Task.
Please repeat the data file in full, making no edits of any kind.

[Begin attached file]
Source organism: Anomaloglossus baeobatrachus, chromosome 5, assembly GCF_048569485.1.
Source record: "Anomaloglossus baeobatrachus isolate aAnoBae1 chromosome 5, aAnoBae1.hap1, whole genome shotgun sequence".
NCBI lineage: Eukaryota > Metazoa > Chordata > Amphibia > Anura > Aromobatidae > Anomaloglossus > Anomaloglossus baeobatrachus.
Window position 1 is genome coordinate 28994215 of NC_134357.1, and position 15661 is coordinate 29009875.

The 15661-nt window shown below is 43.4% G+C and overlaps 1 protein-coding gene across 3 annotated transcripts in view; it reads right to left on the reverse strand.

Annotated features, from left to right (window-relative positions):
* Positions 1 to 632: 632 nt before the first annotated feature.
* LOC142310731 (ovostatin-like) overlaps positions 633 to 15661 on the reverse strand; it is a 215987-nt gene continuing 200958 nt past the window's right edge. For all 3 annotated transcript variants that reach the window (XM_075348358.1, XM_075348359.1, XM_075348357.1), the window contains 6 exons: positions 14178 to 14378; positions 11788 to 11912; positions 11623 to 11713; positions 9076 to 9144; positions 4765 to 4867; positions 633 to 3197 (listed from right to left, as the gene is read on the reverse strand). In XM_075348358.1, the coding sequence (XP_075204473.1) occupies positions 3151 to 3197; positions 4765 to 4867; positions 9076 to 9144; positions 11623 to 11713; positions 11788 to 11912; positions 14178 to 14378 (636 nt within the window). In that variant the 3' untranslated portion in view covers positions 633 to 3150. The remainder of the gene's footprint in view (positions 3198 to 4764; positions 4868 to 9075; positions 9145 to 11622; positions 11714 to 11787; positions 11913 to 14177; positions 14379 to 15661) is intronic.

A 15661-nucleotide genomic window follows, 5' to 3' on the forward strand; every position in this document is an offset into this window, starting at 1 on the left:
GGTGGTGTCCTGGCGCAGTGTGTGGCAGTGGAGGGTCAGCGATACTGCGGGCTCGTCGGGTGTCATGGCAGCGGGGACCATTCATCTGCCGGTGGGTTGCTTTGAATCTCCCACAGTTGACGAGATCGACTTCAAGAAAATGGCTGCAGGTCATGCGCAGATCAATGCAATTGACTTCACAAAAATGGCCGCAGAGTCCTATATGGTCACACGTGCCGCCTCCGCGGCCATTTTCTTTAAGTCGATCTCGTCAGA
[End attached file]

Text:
Source organism: Anomaloglossus baeobatrachus, chromosome 5, assembly GCF_048569485.1.
Source record: "Anomaloglossus baeobatrachus isolate aAnoBae1 chromosome 5, aAnoBae1.hap1, whole genome shotgun sequence".
NCBI lineage: Eukaryota > Metazoa > Chordata > Amphibia > Anura > Aromobatidae > Anomaloglossus > Anomaloglossus baeobatrachus.
Window position 1 is genome coordinate 28994215 of NC_134357.1, and position 15661 is coordinate 29009875.

The 15661-nt window shown below is 43.4% G+C and overlaps 1 protein-coding gene across 3 annotated transcripts in view; it reads right to left on the reverse strand.

Annotated features, from left to right (window-relative positions):
* Positions 1 to 632: 632 nt before the first annotated feature.
* LOC142310731 (ovostatin-like) overlaps positions 633 to 15661 on the reverse strand; it is a 215987-nt gene continuing 200958 nt past the window's right edge. For all 3 annotated transcript variants that reach the window (XM_075348358.1, XM_075348359.1, XM_075348357.1), the window contains 6 exons: positions 14178 to 14378; positions 11788 to 11912; positions 11623 to 11713; positions 9076 to 9144; positions 4765 to 4867; positions 633 to 3197 (listed from right to left, as the gene is read on the reverse strand). In XM_075348358.1, the coding sequence (XP_075204473.1) occupies positions 3151 to 3197; positions 4765 to 4867; positions 9076 to 9144; positions 11623 to 11713; positions 11788 to 11912; positions 14178 to 14378 (636 nt within the window). In that variant the 3' untranslated portion in view covers positions 633 to 3150. The remainder of the gene's footprint in view (positions 3198 to 4764; positions 4868 to 9075; positions 9145 to 11622; positions 11714 to 11787; positions 11913 to 14177; positions 14379 to 15661) is intronic.

A 15661-nucleotide genomic window follows, 5' to 3' on the forward strand; every position in this document is an offset into this window, starting at 1 on the left:
GGTGGTGTCCTGGCGCAGTGTGTGGCAGTGGAGGGTCAGCGATACTGCGGGCTCGTCGGGTGTCATGGCAGCGGGGACCATTCATCTGCCGGTGGGTTGCTTTGAATCTCCCACAGTTGACGAGATCGACTTCAAGAAAATGGCTGCAGGTCATGCGCAGATCAATGCAATTGACTTCACAAAAATGGCCGCAGAGTCCTATATGGTCACACGTGCCGCCTCCGCGGCCATTTTCTTTAAGTCGATCTCGTCAGA